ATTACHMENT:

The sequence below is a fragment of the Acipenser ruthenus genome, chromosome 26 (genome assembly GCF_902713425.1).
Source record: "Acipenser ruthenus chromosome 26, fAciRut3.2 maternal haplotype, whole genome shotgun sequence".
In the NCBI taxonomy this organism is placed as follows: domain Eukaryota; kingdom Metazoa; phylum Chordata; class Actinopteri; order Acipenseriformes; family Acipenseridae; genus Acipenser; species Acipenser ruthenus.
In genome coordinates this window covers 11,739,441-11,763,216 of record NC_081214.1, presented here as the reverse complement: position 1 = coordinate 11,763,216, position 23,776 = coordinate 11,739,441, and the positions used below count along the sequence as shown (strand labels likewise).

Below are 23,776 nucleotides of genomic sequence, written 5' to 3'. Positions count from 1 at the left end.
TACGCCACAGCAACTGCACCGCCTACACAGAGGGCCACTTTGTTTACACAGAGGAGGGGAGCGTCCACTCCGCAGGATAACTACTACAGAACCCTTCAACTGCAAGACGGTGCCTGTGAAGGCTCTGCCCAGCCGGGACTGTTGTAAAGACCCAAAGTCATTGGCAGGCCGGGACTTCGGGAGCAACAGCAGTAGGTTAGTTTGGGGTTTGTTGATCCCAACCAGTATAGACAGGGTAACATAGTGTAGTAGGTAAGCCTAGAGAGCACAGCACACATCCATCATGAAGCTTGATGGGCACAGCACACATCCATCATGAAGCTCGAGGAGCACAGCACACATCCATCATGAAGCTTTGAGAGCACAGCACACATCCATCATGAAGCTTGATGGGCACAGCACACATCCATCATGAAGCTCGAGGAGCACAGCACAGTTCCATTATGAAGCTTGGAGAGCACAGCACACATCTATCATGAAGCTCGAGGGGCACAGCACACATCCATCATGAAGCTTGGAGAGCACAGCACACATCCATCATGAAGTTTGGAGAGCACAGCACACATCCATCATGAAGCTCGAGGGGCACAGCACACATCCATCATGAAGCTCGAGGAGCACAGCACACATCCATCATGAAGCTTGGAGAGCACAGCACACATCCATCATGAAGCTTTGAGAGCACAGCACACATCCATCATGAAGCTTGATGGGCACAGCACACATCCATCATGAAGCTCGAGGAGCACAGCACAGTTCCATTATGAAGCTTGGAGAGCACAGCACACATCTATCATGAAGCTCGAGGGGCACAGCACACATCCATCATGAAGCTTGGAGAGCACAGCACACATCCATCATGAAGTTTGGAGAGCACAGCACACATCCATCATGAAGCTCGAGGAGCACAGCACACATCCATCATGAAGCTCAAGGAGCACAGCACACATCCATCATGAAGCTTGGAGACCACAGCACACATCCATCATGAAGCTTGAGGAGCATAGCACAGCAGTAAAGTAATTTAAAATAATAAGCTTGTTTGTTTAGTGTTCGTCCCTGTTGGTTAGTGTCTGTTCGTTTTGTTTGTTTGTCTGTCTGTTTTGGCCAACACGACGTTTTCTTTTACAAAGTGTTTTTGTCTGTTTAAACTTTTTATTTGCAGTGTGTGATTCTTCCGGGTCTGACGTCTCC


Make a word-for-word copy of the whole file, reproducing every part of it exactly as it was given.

The sequence below is a fragment of the Acipenser ruthenus genome, chromosome 26 (genome assembly GCF_902713425.1).
Source record: "Acipenser ruthenus chromosome 26, fAciRut3.2 maternal haplotype, whole genome shotgun sequence".
In the NCBI taxonomy this organism is placed as follows: domain Eukaryota; kingdom Metazoa; phylum Chordata; class Actinopteri; order Acipenseriformes; family Acipenseridae; genus Acipenser; species Acipenser ruthenus.
In genome coordinates this window covers 11,739,441-11,763,216 of record NC_081214.1, presented here as the reverse complement: position 1 = coordinate 11,763,216, position 23,776 = coordinate 11,739,441, and the positions used below count along the sequence as shown (strand labels likewise).

Below are 23,776 nucleotides of genomic sequence, written 5' to 3'. Positions count from 1 at the left end.
TACGCCACAGCAACTGCACCGCCTACACAGAGGGCCACTTTGTTTACACAGAGGAGGGGAGCGTCCACTCCGCAGGATAACTACTACAGAACCCTTCAACTGCAAGACGGTGCCTGTGAAGGCTCTGCCCAGCCGGGACTGTTGTAAAGACCCAAAGTCATTGGCAGGCCGGGACTTCGGGAGCAACAGCAGTAGGTTAGTTTGGGGTTTGTTGATCCCAACCAGTATAGACAGGGTAACATAGTGTAGTAGGTAAGCCTAGAGAGCACAGCACACATCCATCATGAAGCTTGATGGGCACAGCACACATCCATCATGAAGCTCGAGGAGCACAGCACACATCCATCATGAAGCTTTGAGAGCACAGCACACATCCATCATGAAGCTTGATGGGCACAGCACACATCCATCATGAAGCTCGAGGAGCACAGCACAGTTCCATTATGAAGCTTGGAGAGCACAGCACACATCTATCATGAAGCTCGAGGGGCACAGCACACATCCATCATGAAGCTTGGAGAGCACAGCACACATCCATCATGAAGTTTGGAGAGCACAGCACACATCCATCATGAAGCTCGAGGGGCACAGCACACATCCATCATGAAGCTCGAGGAGCACAGCACACATCCATCATGAAGCTTGGAGAGCACAGCACACATCCATCATGAAGCTTTGAGAGCACAGCACACATCCATCATGAAGCTTGATGGGCACAGCACACATCCATCATGAAGCTCGAGGAGCACAGCACAGTTCCATTATGAAGCTTGGAGAGCACAGCACACATCTATCATGAAGCTCGAGGGGCACAGCACACATCCATCATGAAGCTTGGAGAGCACAGCACACATCCATCATGAAGTTTGGAGAGCACAGCACACATCCATCATGAAGCTCGAGGAGCACAGCACACATCCATCATGAAGCTCAAGGAGCACAGCACACATCCATCATGAAGCTTGGAGACCACAGCACACATCCATCATGAAGCTTGAGGAGCATAGCACAGCAGTAAAGTAATTTAAAATAATAAGCTTGTTTGTTTAGTGTTCGTCCCTGTTGGTTAGTGTCTGTTCGTTTTGTTTGTTTGTCTGTCTGTTTTGGCCAACACGACGTTTTCTTTTACAAAGTGTTTTTGTCTGTTTAAACTTTTTATTTGCAGTGTGTGATTCTTCCGGGTCTGACGTCTCC